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Thursday, Feb. 1, 2001
Colleges brace as fewer apply
No school exempt as declining birthrate hurts revenues
By YOKO HANI
Tadataka Koide, president of Aichi Gakuin University in Nagoya, is awaiting this month's entrance exams with anticipation and anxiety.
Like most colleges, applications for Koide's university, which has 12 courses in six departments, declined by 30 percent last year compared with the mid-'90s, reflecting the nation's dwindling birthrate.
To attract more students, the 47-year-old university will open two new courses in April that focus on industrial information and international management.
"In the coming years, universities, except several big-name schools, may have to recruit students instead of selecting them," Koide said.
"One of the keys (for universities to survive) will be whether we can offer more attractive courses that meet the needs of students and the current society," Koide speculated.
The sense of crisis is shared by top-notch universities such as 120-year-old Waseda, whose graduates include several prime ministers, including the current leader, Yoshiro Mori.
"I am not so conceited as to believe that Waseda University will survive any competition," Waseda President Takayasu Okushima said.
Okushima has taken the initiative by organizing a unit-exchange program with four other private universities in northwest Tokyo. The program will commence in April and will involve 70,000 students.
"Universities will fall together in time unless they clearly present differences and unique characters," he said. "This unit-exchange program is a good way for different universities to cooperate by making up what the others lack."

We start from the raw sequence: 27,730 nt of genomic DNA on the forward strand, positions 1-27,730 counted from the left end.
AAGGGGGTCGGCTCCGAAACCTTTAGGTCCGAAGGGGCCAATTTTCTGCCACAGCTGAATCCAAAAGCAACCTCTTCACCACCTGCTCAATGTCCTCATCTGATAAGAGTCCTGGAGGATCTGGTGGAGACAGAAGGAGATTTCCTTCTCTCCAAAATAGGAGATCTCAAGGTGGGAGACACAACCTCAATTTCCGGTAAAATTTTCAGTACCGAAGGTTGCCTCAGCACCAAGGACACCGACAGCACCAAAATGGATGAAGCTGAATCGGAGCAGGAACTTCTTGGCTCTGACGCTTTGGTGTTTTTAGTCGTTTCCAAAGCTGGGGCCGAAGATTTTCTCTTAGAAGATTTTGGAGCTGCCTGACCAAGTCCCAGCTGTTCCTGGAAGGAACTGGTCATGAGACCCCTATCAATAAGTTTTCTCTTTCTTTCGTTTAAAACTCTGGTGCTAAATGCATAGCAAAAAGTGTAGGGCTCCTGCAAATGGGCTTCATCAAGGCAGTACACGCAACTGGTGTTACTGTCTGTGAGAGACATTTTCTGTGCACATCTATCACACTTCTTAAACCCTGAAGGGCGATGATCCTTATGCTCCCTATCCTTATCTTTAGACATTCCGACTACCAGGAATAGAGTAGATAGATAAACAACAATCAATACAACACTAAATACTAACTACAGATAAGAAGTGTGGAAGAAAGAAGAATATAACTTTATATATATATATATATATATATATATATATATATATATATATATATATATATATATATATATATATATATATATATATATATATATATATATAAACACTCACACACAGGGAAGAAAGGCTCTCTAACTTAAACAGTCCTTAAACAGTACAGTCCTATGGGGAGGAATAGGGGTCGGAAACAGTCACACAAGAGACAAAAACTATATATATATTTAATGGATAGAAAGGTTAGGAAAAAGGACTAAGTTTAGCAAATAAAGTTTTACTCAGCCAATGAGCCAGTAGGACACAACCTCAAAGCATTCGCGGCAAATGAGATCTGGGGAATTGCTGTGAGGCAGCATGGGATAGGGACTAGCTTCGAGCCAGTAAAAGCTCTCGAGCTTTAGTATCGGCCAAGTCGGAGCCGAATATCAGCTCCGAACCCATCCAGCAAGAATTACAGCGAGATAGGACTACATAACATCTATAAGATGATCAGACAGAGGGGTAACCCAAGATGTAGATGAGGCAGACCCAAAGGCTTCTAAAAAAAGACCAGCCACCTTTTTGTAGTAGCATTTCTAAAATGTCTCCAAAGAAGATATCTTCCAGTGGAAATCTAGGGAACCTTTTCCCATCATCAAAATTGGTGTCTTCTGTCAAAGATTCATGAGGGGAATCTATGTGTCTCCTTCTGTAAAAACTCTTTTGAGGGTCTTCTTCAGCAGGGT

Universities have already entered an era of harsh competition, which is expected to worsen in 2009 when the number of 18-year-old applicants is estimated to equal university capacity.
Private universities, which account for 75 percent of the 650 universities in Japan, are expected to be particularly vulnerable.
Statistics suggest the population of 18 year olds will continue to decline -- 1.51 million in 2001 compared with 2.04 million 10 years ago -- while the percentage of students wanting to go on to higher education has shown no marked changes recently.
The number of universities, meanwhile, increased by about 80 over the past five years, fueling further competition in the future.
"It is possible, in five years, that several junior colleges or universities will be thrown into a situation that forces them to close," said Ikuo Amano, a professor at the Center for National University Finance, an affiliate of the education ministry.
In the 2000 academic year, 28 percent of the 471 private universities surveyed failed to meet their enrollment capacity, according to a report by the Promotion and Mutual Aid Corporation for Private Schools of Japan, an organization linked to the national government that provides private schools with subsidies and funds.
The figure jumped considerably from the 8 percent recorded the previous year.
The situation at junior colleges was even worse, with 58 percent of 453 schools falling below new-student capacity, according to the survey.